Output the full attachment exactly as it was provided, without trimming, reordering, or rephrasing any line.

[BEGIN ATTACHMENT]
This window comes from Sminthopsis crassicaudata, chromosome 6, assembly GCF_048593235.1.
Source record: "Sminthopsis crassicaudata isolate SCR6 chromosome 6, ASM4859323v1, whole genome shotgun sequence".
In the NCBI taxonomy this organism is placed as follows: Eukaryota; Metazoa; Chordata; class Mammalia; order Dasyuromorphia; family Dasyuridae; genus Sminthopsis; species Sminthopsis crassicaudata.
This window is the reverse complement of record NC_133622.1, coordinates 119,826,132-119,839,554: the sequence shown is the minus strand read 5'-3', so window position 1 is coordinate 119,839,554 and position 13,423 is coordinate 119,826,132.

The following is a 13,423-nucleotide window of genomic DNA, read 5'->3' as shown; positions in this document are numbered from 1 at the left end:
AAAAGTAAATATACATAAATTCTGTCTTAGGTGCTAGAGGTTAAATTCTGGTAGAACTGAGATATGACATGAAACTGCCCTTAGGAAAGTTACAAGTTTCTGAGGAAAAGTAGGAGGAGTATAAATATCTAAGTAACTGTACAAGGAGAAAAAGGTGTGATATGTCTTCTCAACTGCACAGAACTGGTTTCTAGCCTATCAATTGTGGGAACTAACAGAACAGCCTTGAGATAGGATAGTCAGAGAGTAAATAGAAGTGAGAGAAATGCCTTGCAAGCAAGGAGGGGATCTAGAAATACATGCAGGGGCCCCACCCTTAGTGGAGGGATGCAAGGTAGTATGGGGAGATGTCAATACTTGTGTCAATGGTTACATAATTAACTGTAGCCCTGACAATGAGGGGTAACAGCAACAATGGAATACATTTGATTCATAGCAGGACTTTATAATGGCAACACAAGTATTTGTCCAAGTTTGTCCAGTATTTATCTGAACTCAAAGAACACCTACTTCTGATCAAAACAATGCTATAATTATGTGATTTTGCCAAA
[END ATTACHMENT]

This window comes from Sminthopsis crassicaudata, chromosome 6, assembly GCF_048593235.1.
Source record: "Sminthopsis crassicaudata isolate SCR6 chromosome 6, ASM4859323v1, whole genome shotgun sequence".
In the NCBI taxonomy this organism is placed as follows: Eukaryota; Metazoa; Chordata; class Mammalia; order Dasyuromorphia; family Dasyuridae; genus Sminthopsis; species Sminthopsis crassicaudata.
This window is the reverse complement of record NC_133622.1, coordinates 119,826,132-119,839,554: the sequence shown is the minus strand read 5'-3', so window position 1 is coordinate 119,839,554 and position 13,423 is coordinate 119,826,132.

The following is a 13,423-nucleotide window of genomic DNA, read 5'->3' as shown; positions in this document are numbered from 1 at the left end:
AAAAGTAAATATACATAAATTCTGTCTTAGGTGCTAGAGGTTAAATTCTGGTAGAACTGAGATATGACATGAAACTGCCCTTAGGAAAGTTACAAGTTTCTGAGGAAAAGTAGGAGGAGTATAAATATCTAAGTAACTGTACAAGGAGAAAAAGGTGTGATATGTCTTCTCAACTGCACAGAACTGGTTTCTAGCCTATCAATTGTGGGAACTAACAGAACAGCCTTGAGATAGGATAGTCAGAGAGTAAATAGAAGTGAGAGAAATGCCTTGCAAGCAAGGAGGGGATCTAGAAATACATGCAGGGGCCCCACCCTTAGTGGAGGGATGCAAGGTAGTATGGGGAGATGTCAATACTTGTGTCAATGGTTACATAATTAACTGTAGCCCTGACAATGAGGGGTAACAGCAACAATGGAATACATTTGATTCATAGCAGGACTTTATAATGGCAACACAAGTATTTGTCCAAGTTTGTCCAGTATTTATCTGAACTCAAAGAACACCTACTTCTGATCAAAACAATGCTATAATTATGTGATTTTGCCAAA